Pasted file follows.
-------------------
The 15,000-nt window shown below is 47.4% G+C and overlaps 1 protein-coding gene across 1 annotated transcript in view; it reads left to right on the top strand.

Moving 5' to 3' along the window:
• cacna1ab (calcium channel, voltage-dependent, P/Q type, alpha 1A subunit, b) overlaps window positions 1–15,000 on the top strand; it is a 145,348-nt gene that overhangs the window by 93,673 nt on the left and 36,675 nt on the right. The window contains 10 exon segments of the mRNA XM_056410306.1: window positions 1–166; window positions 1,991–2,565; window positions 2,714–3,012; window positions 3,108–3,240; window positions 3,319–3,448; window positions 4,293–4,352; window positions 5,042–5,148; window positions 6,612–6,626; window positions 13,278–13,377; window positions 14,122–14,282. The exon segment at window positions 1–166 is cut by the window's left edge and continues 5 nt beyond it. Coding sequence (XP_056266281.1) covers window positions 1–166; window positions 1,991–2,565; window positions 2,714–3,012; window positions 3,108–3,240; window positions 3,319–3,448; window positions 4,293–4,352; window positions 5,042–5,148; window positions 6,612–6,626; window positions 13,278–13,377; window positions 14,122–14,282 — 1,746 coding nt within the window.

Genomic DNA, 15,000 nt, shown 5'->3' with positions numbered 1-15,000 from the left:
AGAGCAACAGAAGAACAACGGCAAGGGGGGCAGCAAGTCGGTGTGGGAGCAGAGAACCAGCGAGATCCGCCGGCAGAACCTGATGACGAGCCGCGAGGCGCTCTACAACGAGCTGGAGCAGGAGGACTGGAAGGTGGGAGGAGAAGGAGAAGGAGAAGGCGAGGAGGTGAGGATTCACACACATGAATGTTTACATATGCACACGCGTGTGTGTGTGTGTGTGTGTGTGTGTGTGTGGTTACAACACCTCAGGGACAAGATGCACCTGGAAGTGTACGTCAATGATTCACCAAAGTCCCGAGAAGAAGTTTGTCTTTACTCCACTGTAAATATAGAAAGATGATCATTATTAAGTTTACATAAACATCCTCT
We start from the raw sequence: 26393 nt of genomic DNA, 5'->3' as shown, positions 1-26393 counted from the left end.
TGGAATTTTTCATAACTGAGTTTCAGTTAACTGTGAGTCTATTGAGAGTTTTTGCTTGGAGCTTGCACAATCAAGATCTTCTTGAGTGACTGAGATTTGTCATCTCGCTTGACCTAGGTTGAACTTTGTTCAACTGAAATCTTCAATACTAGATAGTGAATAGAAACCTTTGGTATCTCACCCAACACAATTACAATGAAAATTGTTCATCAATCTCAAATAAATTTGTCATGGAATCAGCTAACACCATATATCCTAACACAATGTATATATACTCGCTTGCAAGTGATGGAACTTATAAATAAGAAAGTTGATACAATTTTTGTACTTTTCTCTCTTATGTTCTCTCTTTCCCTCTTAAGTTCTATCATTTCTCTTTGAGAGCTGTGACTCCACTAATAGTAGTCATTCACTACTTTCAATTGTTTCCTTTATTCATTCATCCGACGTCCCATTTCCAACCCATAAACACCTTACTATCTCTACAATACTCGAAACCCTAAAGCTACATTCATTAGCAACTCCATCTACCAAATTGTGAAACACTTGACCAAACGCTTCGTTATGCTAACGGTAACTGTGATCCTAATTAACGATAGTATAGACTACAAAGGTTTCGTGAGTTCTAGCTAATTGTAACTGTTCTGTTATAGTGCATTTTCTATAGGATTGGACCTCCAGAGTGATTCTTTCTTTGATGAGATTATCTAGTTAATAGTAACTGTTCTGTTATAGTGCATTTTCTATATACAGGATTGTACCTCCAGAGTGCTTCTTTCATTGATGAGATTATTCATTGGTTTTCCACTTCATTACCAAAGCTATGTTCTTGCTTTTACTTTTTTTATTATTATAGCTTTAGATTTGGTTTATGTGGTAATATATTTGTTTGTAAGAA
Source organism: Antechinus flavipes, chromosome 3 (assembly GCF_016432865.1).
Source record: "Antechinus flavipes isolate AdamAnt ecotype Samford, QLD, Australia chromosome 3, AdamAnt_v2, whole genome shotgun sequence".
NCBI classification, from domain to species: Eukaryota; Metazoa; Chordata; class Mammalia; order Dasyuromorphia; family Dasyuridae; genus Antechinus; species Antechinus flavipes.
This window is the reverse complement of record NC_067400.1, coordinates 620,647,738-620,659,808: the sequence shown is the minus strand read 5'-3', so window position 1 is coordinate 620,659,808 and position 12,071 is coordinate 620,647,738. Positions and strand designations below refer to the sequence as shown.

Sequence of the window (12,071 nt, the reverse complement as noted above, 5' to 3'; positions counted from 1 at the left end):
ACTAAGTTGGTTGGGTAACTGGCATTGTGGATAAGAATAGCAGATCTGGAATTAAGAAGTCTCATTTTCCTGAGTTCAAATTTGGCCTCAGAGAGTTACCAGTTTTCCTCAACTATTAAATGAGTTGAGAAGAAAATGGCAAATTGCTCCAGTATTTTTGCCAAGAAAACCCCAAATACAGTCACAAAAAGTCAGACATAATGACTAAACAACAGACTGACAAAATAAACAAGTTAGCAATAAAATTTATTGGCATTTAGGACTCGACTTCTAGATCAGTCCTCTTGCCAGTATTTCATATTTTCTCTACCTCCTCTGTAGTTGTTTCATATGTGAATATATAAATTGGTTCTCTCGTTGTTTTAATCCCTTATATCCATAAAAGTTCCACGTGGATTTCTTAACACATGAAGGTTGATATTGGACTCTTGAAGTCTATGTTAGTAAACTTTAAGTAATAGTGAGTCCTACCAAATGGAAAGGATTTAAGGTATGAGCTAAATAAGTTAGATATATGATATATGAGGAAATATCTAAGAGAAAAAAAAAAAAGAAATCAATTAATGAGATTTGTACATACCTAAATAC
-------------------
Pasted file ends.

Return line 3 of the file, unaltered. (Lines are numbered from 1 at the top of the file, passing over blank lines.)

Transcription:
• cacna1ab (calcium channel, voltage-dependent, P/Q type, alpha 1A subunit, b) overlaps window positions 1–15,000 on the top strand; it is a 145,348-nt gene that overhangs the window by 93,673 nt on the left and 36,675 nt on the right. The window contains 10 exon segments of the mRNA XM_056410306.1: window positions 1–166; window positions 1,991–2,565; window positions 2,714–3,012; window positions 3,108–3,240; window positions 3,319–3,448; window positions 4,293–4,352; window positions 5,042–5,148; window positions 6,612–6,626; window positions 13,278–13,377; window positions 14,122–14,282. The exon segment at window positions 1–166 is cut by the window's left edge and continues 5 nt beyond it. Coding sequence (XP_056266281.1) covers window positions 1–166; window positions 1,991–2,565; window positions 2,714–3,012; window positions 3,108–3,240; window positions 3,319–3,448; window positions 4,293–4,352; window positions 5,042–5,148; window positions 6,612–6,626; window positions 13,278–13,377; window positions 14,122–14,282 — 1,746 coding nt within the window.